Research which finally proves that bones found in Shropshire, England provide the most geologically recent evidence of woolly mammoths in North Western Europe publishes June 17 in the Geological Journal. Analysis of both the bones and the surrounding environment suggests that some mammoths remained part of British wildlife long after they are conventionally believed to have become extinct.
The mammoth bones, consisting of one largely complete adult male and at least four juveniles, were first excavated in 1986, but the carbon dating which took place at the time has since been considered inaccurate. Technological advances during the past two decades now allow a more exact reading, which complements the geological data needed to place the bones into their environmental context. This included a study of the bones' decay, analysis of fossilised insects which were also found on the site, and a geological analysis of the surrounding sediment.
The research was carried out by Professor Adrian Lister, based at the Natural History Museum in London, who has conducted numerous studies into 'extinction lag' where small pockets of a species have survived for thousands of years longer than conventionally thought.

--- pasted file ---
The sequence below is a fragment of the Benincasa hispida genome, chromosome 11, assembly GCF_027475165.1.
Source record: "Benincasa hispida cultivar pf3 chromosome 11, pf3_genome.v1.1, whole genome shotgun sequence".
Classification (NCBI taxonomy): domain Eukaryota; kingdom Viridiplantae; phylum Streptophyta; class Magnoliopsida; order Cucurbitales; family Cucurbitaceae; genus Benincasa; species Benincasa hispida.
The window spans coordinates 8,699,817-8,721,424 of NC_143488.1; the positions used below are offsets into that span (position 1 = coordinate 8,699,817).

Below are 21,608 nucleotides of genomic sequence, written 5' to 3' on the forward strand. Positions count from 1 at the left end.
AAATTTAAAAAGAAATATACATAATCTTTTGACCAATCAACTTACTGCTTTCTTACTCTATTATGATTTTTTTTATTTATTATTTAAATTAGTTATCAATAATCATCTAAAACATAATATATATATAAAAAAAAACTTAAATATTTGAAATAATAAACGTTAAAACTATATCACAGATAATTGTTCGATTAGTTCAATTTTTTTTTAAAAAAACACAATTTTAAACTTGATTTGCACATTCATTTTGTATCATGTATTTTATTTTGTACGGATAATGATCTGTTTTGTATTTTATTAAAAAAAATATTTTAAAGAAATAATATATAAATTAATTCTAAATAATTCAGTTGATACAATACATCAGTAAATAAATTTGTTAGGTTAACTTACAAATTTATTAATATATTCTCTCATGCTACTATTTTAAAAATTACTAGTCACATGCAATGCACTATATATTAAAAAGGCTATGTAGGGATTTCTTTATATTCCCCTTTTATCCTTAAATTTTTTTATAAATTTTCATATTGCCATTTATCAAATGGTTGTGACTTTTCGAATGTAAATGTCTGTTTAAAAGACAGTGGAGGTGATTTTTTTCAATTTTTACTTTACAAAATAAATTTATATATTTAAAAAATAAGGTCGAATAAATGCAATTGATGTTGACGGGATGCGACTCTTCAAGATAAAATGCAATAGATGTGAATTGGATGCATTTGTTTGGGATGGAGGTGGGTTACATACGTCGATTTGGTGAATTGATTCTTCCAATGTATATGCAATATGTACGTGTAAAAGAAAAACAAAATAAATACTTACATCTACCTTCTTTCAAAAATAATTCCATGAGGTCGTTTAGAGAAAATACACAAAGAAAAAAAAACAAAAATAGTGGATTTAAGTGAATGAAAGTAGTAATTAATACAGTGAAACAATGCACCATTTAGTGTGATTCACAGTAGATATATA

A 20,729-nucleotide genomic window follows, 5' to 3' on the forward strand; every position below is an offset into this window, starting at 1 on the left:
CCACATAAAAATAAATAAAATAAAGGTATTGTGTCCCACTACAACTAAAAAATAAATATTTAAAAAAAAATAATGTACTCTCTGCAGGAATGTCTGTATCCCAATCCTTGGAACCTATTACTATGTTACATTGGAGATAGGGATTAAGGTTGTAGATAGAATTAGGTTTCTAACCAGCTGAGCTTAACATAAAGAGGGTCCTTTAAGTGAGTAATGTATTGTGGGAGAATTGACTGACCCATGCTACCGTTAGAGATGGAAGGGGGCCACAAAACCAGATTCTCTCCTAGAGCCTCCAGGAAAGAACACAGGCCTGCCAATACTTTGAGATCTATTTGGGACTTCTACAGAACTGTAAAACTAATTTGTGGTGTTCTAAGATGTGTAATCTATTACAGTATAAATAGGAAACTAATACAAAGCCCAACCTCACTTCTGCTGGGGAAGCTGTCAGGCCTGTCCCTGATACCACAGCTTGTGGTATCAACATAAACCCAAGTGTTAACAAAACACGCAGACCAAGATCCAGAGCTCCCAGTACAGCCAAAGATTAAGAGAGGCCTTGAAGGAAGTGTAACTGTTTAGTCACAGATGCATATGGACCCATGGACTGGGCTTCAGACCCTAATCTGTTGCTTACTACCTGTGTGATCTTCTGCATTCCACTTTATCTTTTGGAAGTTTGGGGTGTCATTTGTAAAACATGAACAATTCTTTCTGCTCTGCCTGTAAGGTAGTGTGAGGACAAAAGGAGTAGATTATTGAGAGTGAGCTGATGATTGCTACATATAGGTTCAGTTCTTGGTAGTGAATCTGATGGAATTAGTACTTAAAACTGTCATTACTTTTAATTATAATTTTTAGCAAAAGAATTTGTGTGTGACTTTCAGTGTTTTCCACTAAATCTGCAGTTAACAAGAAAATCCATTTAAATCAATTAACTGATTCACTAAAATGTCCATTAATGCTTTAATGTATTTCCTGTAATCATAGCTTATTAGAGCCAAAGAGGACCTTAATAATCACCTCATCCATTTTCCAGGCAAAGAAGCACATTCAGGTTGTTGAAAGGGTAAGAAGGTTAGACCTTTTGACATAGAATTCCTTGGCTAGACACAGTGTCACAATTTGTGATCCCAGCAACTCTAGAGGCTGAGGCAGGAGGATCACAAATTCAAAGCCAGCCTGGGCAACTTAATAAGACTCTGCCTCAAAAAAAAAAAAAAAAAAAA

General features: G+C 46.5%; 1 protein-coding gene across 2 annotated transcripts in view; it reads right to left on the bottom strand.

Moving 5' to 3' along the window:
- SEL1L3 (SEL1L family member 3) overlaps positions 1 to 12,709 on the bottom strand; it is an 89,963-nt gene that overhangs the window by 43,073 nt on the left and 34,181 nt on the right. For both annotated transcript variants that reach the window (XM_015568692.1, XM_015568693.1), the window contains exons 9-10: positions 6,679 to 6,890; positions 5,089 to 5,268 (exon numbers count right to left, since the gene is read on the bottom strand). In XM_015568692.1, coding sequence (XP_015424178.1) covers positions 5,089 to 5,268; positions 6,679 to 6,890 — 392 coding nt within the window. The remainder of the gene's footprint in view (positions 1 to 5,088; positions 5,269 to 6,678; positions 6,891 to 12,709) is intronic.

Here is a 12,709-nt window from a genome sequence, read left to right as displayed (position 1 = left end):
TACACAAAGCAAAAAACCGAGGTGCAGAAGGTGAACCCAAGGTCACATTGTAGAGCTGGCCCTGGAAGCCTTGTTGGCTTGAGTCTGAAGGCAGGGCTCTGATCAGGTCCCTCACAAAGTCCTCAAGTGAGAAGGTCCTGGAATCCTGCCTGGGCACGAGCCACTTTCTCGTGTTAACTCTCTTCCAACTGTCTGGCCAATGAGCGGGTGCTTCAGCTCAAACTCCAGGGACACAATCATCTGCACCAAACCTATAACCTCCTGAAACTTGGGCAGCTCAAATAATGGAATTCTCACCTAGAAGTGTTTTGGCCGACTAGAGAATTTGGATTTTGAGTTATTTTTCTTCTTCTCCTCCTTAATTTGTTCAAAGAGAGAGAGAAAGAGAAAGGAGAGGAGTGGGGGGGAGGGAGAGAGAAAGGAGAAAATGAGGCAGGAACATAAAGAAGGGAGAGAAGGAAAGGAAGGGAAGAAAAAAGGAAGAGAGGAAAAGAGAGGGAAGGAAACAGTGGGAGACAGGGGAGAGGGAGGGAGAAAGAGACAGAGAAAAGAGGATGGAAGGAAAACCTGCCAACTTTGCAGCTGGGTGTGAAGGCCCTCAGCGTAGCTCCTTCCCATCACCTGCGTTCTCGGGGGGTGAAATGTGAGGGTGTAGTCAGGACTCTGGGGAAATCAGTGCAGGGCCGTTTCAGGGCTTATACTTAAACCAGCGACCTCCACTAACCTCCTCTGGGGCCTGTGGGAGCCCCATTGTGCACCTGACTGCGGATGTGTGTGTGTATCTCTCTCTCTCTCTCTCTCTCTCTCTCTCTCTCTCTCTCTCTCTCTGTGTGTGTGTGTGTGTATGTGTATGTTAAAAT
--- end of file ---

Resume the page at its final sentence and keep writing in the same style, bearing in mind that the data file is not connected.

"Mammoths are conventionally believed to have become extinct in North Western Europe about 21,000 years ago during the main ice advance, known as the 'Last Glacial Maximum'" said Lister. "Our new radiocarbon dating of the Condover mammoths changes that, by showing that mammoths returned to Britain and survived until around 14,000 years ago."
As the Shropshire bones are the latest record of mammoths in North Western Europe they not only prove that the species survived for much longer than traditionally believed it also provides strong evidence to settle the debate as to whether mammoth extinction was caused by climate change or human hunting.
"The new dates of the mammoths' last appearance correlate very closely in time to climate changes when the open grassy habitat of the Ice Age was taken over by advancing forests, which provides a likely explanation for their disappearance," said Lister. "There were humans around during the time of the Condover mammoths, but no evidence of significant mammoth hunting."
Dr Lister's findings feature in one of three papers on the Condover Mammoths which are all published in the Geological Journal. The other papers focus on the Palaeoenviromental context of the mammoths (Allen et al) and a geological study of the site in which the mammoths were discovered (Scourse et al).
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